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Louis VIERNE (1870-1937)
Deux Pièces, Op 7 (1893-95) [4:35]
Suite bourguignonne, Op 17 (1899) [19:16]
Trois Nocturnes, Op 34 (1915) [23:26]
Poème des cloches funèbres, Op 39 No 2. Le Glas (1916) [4:48]
Silhouettes d'enfants, Op 43 (1918) [10:35]
Sergio Monteiro (piano)
rec. December 2020, Oklahoma City University¸ USA NAXOS 8.574296 [59:59]
Louis Vierne - a tragically assailed figure - is known for his organ works but there is much else besides and it is not without beguilement.
This is the first volume in Naxos series of the complete Piano Works of Vierne and plays for a second short of an hour. It steps into the gap left by the sad departure of the Timpani 2CD set as this elite label ceased to exist a few years ago. There’s a compelling case for licensing this invaluable catalogue wholesale.
The Two Pieces and the Suite were written during the nineteenth century. The Pieces are the Impression d'automne which speaks of a coolingly placid autumn (no sign of Glazunov’s buffeting gales and flurrying leaves) and a much more animated little Intermezzo which presses forward all the time.
The Burgundy Suite sets out its impressions of the Burgundy region: I. Aubade; II. Idylle; III. Divertissement; IV. Légende bourguignonne; V. À l'Angélus du soir; VI. Danse rustique; VII. Clair de lune. The Aubade spares us a morning stretch and yawn and flies along with poetic wings and musculature. The whole set reaches towards impressionism. The final Clair de Lune both warms and charms. The region also drew music from Vierne’s contemporary and countryman MauriceEmmanuel (1862-1938) in his Sonatine No. 1, Op. 4 Bourguignonne; and the same composer’s orchestral song-cycle Chansons Bourguignonnes du Pays de Beaune
The Three Nocturnes (each substantial in duration and style) are from the midst of the Great War. The titles are La Nuit avait envahi la nef de la cathédrale; Au splendide mois de mai lorsque les bourgeons rompaient l'ecorce; La Lumière rayonnait des Astres de la nuit, le rossignol chantait. Any lightness of mood is expelled in these pieces. They seem to speak of a world upturned and tonality is at times adrift - certainly in the second piece. The clouds are thinned but not driven away and a rather milky light beams down in the nightingale voice heard in the last of the Nocturnes.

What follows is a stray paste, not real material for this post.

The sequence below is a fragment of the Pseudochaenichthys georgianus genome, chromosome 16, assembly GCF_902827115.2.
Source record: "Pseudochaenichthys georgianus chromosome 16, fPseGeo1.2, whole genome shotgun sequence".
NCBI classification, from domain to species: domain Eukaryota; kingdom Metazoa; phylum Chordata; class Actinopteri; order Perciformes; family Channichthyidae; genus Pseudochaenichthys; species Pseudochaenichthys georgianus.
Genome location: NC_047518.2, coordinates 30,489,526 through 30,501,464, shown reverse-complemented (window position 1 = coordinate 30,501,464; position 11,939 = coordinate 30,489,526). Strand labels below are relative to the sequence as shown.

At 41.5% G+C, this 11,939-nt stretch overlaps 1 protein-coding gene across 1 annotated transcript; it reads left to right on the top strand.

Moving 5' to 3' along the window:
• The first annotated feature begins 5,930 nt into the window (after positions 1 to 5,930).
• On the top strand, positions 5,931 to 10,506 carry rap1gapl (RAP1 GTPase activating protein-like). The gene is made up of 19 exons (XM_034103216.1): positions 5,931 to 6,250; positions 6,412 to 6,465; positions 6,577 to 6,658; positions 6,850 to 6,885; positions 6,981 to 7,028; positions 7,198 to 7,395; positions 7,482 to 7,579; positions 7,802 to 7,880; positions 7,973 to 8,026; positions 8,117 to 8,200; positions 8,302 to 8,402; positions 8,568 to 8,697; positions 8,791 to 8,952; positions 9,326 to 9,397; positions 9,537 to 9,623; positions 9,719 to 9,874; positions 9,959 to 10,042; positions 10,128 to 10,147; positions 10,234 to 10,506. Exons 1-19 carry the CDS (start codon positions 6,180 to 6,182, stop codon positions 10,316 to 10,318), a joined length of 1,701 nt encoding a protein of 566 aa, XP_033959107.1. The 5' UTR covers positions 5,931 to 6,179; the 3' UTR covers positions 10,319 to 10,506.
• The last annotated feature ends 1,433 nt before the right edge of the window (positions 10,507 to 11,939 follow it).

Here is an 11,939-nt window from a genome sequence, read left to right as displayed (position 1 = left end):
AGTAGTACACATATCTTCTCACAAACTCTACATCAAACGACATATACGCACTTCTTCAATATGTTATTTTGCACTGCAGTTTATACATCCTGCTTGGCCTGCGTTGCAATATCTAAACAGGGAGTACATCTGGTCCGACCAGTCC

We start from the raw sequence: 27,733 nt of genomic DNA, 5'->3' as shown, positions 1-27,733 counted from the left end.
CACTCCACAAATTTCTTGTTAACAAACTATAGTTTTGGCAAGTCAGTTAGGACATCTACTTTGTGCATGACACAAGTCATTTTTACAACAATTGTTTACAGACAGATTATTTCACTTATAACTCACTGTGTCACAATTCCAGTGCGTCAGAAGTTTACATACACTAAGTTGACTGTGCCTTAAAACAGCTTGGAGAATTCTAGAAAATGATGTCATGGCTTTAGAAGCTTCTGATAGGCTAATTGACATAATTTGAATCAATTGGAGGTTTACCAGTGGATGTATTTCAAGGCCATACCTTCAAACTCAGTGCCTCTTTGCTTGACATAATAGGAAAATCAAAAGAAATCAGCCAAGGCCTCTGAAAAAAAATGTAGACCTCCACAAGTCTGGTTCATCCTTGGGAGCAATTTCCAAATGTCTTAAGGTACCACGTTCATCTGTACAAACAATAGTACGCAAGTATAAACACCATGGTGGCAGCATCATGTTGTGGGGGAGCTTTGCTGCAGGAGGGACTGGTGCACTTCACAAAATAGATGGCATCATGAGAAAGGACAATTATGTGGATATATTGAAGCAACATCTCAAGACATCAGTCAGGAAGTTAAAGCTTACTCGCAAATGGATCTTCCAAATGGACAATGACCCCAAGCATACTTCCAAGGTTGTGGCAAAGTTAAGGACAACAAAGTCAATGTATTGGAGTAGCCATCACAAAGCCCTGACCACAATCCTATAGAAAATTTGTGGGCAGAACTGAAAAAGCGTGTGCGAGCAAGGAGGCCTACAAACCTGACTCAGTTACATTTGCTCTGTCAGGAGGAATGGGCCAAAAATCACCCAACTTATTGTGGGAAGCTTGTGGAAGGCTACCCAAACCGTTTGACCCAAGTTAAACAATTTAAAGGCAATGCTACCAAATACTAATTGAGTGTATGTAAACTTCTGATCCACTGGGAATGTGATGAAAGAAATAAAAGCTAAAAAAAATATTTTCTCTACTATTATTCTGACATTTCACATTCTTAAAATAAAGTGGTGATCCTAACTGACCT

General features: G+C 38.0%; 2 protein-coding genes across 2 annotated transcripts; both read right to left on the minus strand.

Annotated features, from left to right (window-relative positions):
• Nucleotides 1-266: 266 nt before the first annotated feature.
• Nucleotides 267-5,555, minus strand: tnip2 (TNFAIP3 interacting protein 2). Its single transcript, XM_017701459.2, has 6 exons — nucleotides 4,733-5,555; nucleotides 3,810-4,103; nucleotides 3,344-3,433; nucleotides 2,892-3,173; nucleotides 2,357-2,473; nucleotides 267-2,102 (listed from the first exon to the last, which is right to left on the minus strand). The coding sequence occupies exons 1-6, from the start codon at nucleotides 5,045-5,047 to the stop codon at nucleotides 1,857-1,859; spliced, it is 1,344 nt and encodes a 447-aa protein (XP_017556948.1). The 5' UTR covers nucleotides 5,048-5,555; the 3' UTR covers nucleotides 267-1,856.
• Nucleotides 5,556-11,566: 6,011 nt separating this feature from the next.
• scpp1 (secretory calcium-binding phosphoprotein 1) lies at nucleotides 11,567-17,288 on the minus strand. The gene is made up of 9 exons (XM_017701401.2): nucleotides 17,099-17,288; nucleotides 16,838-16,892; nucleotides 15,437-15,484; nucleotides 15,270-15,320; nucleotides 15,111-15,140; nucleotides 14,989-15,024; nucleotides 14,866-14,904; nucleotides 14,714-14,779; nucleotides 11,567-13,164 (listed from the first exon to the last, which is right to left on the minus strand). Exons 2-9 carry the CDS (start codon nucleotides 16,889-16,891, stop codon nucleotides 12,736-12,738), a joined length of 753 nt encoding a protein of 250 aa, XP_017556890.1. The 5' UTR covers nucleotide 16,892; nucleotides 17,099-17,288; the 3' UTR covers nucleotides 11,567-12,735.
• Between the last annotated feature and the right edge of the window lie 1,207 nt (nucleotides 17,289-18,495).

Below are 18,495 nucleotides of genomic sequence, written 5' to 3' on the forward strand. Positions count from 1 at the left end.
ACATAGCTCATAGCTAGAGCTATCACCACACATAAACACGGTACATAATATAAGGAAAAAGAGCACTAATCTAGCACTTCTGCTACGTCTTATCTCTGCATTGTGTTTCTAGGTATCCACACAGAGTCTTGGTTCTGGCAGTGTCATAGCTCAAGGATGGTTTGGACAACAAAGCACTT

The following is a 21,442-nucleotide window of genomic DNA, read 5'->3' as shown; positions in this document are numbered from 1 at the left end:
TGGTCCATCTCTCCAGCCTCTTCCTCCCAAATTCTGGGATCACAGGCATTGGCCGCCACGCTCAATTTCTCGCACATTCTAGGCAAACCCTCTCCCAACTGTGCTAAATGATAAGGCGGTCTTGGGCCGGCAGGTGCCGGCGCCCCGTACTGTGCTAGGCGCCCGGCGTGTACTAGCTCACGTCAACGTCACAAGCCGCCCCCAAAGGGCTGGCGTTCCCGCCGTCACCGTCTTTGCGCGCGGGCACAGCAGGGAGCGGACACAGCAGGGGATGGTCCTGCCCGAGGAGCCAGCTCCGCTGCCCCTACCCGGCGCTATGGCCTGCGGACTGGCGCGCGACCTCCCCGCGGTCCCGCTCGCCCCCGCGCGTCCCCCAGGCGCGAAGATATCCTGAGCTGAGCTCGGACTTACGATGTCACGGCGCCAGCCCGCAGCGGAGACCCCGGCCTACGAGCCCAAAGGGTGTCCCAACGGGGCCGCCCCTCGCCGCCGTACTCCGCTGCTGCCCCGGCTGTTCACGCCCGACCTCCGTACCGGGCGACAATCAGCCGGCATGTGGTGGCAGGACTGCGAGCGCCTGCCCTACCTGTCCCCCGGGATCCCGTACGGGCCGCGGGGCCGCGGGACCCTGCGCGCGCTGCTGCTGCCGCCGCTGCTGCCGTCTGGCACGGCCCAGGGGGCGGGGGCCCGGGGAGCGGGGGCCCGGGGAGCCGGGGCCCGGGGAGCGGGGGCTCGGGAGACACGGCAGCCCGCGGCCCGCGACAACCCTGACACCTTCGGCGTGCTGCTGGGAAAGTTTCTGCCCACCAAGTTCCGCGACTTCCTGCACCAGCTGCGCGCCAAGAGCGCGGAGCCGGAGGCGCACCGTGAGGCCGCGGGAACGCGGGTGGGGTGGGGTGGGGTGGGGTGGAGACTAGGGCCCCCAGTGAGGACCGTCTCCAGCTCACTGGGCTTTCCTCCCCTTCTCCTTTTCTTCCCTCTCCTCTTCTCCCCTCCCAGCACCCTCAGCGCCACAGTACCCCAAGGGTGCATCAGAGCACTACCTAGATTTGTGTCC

The Poème des cloches funèbres, Op. 39: No. 2. Le Glas, also hails from the core years of the Great War. It is sombre and impressive and would pair nicely with Holbrooke’s war-time piano piece The Barrage.
The Silhouettes d'enfants suite was written coming out of the War and recaptures - no doubt not without a struggle - a much desired immersion in innocence. The music soothes and skitters. Its short movements (each dedicated to the five children of the Comtesse du Boisrouvray) are: Valse; Chanson; Divertissement; Barcarolle and Gavotte dans le style ancien. They were written during an extended stay in Lausanne while he was receiving treatment for his blindness.
Peter Siepmann’s notes are difficult to fault; you are unlikely to be tempted to try. The sound - which is of forward projected clarity - complements the unfamiliar music. The performances by Sergio Monteiro instil confidence that we are hearing this unfamiliar music to best advantage. He conveys a sense of touch that encompasses, without hard edges, both the gentlest confidences and the most climactic oratory. Further volumes, please.